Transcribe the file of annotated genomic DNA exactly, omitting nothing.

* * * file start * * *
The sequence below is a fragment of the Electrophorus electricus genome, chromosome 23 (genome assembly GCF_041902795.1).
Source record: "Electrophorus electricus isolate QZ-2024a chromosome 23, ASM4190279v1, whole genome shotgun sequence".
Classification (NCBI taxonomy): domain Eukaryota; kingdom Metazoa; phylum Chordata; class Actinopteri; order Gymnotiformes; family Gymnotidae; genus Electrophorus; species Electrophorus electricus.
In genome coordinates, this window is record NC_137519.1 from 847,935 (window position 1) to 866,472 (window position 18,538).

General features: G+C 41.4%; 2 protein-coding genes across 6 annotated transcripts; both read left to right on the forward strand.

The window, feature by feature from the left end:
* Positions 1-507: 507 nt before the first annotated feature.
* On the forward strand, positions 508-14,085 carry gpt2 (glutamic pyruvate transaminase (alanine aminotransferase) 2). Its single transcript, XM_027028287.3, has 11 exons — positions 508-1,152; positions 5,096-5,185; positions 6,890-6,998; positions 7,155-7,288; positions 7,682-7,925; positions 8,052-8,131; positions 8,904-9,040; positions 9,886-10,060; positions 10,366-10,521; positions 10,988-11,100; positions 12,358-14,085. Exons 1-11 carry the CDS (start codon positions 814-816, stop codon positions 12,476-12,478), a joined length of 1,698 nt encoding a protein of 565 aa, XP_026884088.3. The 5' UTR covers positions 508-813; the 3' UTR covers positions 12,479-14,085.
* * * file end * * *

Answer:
The sequence below is a fragment of the Electrophorus electricus genome, chromosome 23 (genome assembly GCF_041902795.1).
Source record: "Electrophorus electricus isolate QZ-2024a chromosome 23, ASM4190279v1, whole genome shotgun sequence".
Classification (NCBI taxonomy): domain Eukaryota; kingdom Metazoa; phylum Chordata; class Actinopteri; order Gymnotiformes; family Gymnotidae; genus Electrophorus; species Electrophorus electricus.
In genome coordinates, this window is record NC_137519.1 from 847,935 (window position 1) to 866,472 (window position 18,538).

General features: G+C 41.4%; 2 protein-coding genes across 6 annotated transcripts; both read left to right on the forward strand.

The window, feature by feature from the left end:
* Positions 1-507: 507 nt before the first annotated feature.
* On the forward strand, positions 508-14,085 carry gpt2 (glutamic pyruvate transaminase (alanine aminotransferase) 2). Its single transcript, XM_027028287.3, has 11 exons — positions 508-1,152; positions 5,096-5,185; positions 6,890-6,998; positions 7,155-7,288; positions 7,682-7,925; positions 8,052-8,131; positions 8,904-9,040; positions 9,886-10,060; positions 10,366-10,521; positions 10,988-11,100; positions 12,358-14,085. Exons 1-11 carry the CDS (start codon positions 814-816, stop codon positions 12,476-12,478), a joined length of 1,698 nt encoding a protein of 565 aa, XP_026884088.3. The 5' UTR covers positions 508-813; the 3' UTR covers positions 12,479-14,085.